Westmoreland mulls options for Beulah mine after losing Coyote

Westmoreland Coal’s (NASDAQ: WLB) coal supply contract with the Coyote Station, located adjacent to its Beulah lignite strip mine in North Dakota, expires in May 2016 and the company is still figuring out what to with the mine when it at that point loses Coyote as a customer.

“On May 3, 2012, Coyote Station informed the Company they were entering into a mine development agreement with another provider and on October 15, 2012, Coyote Station entered into a coal supply agreement with that provider,” said Westmoreland’s Nov. 8 quarterly Form 10-Q report. “As a result, Coyote Station will likely not purchase coal from the Beulah Mine after the expiration of its current contract.”

Based on the uncertainty of securing a new contract, Westmoreland said it has revised various accounting estimates beginning in the fourth quarter of 2011 to reflect the impact on mining operations of the current contract’s expiration in 2016. These changes resulted in revised depreciable asset and coal reserve lives and asset retirement obligations. For the past several years, Beulah has averaged 2.4 million tons of coal sold per year to Coyote.

“The Company is currently considering strategic alternatives for its Beulah Mine, which also provides approximately 0.5 million tons of coal to the Heskett Station power plant on an annual basis,” the Form 10-Q added. “The Company will continue to evaluate the effect of this development and potential strategic alternatives on various employment-related liabilities, which could result in revised accounting estimates related to those liabilities in future periods.”

The Coyote plant owners – Otter Tail Power, Montana-Dakota Utilities, Northwestern Energy and Northern Municipal Power Agency – announced in May that they had entered into an agreement with North American Coal to begin developing the Coyote Creek mine near the Coyote power plant.

Said Montana-Dakota Utilities parent MDU Resources Group (NYSE: MDU) in its Nov. 7 Form 10-Q report: “On October 10, 2012, the Company entered into a new coal supply agreement that will replace the Coyote coal supply agreement that expires in May 2016…. The new agreement provides for the purchase of coal necessary to supply the coal requirements of the Coyote Station for the period May 2016 through December 2040.”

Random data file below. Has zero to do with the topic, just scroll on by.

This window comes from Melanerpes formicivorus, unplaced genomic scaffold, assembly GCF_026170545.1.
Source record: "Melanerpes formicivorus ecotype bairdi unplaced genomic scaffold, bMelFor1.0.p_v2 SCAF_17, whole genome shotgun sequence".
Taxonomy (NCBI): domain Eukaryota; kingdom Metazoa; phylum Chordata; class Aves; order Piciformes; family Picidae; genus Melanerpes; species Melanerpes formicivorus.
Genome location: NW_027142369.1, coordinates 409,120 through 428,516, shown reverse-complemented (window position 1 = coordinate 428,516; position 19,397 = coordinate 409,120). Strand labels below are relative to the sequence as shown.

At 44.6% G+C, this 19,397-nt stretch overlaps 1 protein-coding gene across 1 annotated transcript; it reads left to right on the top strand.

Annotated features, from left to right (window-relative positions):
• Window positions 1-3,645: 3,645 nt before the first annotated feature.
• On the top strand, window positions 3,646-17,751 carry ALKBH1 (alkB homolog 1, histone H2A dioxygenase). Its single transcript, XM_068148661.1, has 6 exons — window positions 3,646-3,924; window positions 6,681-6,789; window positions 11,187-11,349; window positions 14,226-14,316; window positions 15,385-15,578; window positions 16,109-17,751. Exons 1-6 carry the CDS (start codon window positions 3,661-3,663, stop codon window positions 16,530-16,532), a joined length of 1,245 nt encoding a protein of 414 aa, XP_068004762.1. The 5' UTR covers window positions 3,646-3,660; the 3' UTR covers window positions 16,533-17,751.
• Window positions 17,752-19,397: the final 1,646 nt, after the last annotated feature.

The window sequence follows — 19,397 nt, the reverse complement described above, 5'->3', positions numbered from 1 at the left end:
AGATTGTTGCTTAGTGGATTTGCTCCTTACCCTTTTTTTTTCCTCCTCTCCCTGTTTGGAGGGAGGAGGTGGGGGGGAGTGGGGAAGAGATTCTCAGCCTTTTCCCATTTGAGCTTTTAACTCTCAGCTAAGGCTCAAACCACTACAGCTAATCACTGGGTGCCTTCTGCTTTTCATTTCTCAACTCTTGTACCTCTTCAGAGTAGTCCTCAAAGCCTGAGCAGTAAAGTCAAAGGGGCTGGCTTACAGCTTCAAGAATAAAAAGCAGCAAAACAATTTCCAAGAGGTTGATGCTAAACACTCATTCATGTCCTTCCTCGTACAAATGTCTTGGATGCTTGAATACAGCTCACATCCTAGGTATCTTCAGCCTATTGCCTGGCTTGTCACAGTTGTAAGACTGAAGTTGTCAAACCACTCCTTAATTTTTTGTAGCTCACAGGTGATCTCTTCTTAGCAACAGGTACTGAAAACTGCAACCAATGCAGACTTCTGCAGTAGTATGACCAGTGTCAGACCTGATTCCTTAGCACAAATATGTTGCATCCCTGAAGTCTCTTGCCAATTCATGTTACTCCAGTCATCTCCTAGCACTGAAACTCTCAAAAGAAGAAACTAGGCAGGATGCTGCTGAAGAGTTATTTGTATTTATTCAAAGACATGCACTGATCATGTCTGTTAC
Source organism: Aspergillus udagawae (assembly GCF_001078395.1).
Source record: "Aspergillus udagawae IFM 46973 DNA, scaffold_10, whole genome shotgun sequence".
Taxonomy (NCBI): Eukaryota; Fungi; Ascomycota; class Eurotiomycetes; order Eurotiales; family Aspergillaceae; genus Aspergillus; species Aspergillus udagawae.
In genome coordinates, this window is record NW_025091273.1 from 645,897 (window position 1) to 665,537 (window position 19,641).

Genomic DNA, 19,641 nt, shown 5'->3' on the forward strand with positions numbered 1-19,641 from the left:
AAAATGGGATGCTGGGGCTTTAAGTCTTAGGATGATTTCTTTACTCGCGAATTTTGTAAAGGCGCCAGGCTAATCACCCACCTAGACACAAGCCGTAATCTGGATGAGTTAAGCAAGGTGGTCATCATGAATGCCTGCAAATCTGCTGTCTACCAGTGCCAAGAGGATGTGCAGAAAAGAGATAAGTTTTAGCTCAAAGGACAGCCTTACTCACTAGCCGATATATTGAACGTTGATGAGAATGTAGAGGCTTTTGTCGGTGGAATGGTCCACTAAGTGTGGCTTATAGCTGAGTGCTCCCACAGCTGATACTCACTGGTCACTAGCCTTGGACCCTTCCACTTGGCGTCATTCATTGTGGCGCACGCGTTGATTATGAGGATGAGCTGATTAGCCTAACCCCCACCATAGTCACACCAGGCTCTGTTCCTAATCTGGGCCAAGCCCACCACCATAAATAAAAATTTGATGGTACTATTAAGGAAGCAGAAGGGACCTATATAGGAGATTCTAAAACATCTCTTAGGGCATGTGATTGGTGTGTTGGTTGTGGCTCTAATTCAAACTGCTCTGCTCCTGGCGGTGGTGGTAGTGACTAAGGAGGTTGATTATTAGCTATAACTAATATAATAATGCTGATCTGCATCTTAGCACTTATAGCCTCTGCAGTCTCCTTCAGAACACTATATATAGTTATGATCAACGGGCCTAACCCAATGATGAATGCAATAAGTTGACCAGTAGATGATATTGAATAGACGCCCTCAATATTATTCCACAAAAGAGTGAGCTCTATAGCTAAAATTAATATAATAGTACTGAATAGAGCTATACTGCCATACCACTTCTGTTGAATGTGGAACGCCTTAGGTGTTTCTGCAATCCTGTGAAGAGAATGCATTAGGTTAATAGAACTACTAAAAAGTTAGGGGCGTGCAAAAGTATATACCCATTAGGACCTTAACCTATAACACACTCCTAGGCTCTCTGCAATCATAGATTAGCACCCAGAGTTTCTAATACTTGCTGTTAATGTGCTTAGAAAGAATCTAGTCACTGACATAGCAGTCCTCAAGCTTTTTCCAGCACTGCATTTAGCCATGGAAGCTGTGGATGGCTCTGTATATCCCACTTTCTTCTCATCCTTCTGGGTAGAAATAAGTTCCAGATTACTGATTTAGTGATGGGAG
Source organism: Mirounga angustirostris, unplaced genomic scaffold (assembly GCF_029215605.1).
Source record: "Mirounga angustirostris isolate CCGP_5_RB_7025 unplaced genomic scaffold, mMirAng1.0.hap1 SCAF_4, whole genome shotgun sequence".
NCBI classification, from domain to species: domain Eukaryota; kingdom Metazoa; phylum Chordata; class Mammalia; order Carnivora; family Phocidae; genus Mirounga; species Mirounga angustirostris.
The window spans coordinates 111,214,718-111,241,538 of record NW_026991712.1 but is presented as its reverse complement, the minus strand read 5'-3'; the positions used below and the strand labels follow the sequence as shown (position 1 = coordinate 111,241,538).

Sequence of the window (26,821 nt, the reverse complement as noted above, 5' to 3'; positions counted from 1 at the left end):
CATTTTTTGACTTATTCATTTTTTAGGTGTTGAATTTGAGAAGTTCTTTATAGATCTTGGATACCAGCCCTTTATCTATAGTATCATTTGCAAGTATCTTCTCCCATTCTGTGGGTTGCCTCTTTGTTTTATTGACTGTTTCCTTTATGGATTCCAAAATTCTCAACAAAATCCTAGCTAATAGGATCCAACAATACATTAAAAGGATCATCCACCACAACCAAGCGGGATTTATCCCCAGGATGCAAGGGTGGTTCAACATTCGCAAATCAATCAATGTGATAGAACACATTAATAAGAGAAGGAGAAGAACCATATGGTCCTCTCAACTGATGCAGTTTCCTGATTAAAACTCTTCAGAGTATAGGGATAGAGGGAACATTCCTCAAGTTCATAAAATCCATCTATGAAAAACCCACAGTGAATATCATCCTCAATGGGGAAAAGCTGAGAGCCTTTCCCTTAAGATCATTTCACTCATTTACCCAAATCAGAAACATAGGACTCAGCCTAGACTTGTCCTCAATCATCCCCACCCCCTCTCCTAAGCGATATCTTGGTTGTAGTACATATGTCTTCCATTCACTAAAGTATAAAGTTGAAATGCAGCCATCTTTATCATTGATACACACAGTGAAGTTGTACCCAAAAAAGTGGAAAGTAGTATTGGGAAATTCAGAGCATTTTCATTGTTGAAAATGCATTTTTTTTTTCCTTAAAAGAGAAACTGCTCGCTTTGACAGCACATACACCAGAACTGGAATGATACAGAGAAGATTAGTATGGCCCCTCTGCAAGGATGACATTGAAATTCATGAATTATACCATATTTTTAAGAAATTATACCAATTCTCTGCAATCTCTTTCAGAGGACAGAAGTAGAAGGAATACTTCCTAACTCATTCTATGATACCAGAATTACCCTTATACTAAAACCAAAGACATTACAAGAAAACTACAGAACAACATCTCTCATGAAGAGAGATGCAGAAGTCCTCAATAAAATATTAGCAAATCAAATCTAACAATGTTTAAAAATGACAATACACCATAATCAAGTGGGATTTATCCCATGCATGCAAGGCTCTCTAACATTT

Otter Tail Power on Oct. 15 said that the Coyote owners have entered into an agreement with Coyote Creek Mining Co. LLC, a subsidiary of North American Coal, for lignite coal supply to the station beginning May 2016. Otter Tail Power is the operating agent of the Beulah, N.D., power plant. Under a development agreement signed earlier this year, Coyote Creek Mining has taken preliminary steps to open a new mine near the 427-MW plant.

Jan Rudolf, Otter Tail Power vice president of energy supply, said that, because the existing 35-year coal contract expires in 2016, the owners in 2010 issued a request for proposals for coal supply to North Dakota lignite providers. The owners also considered western subbituminous coal as an option for the plant.

“We reviewed options to provide the lowest-cost and most reliable electricity to our customers,” Rudolf said. “After considering plant performance, the cost of capital investments that may be required for future environmental compliance, and delivered coal prices, our final decision was to negotiate a lignite coal supply agreement with North American Coal.”

Otter Tail Power is a subsidiary of Otter Tail Corp. (NASDAQ Global Select Market: OTTR). North American Coal is headquartered in Dallas, Texas, and is a wholly owned subsidiary of NACCO Industries (NYSE: NC).

About Barry Cassell 20414 Articles
Barry Cassell is Chief Analyst for GenerationHub covering coal and emission controls issues, projects and policy. He has covered the coal and power generation industry for more than 24 years, beginning in November 2011 at GenerationHub and prior to that as editor of SNL Energy’s Coal Report. He was formerly with Coal Outlook for 15 years as the publication’s editor and contributing writer, and prior to that he was editor of Coal & Synfuels Technology and associate editor of The Energy Report. He has a bachelor’s degree from Central Michigan University.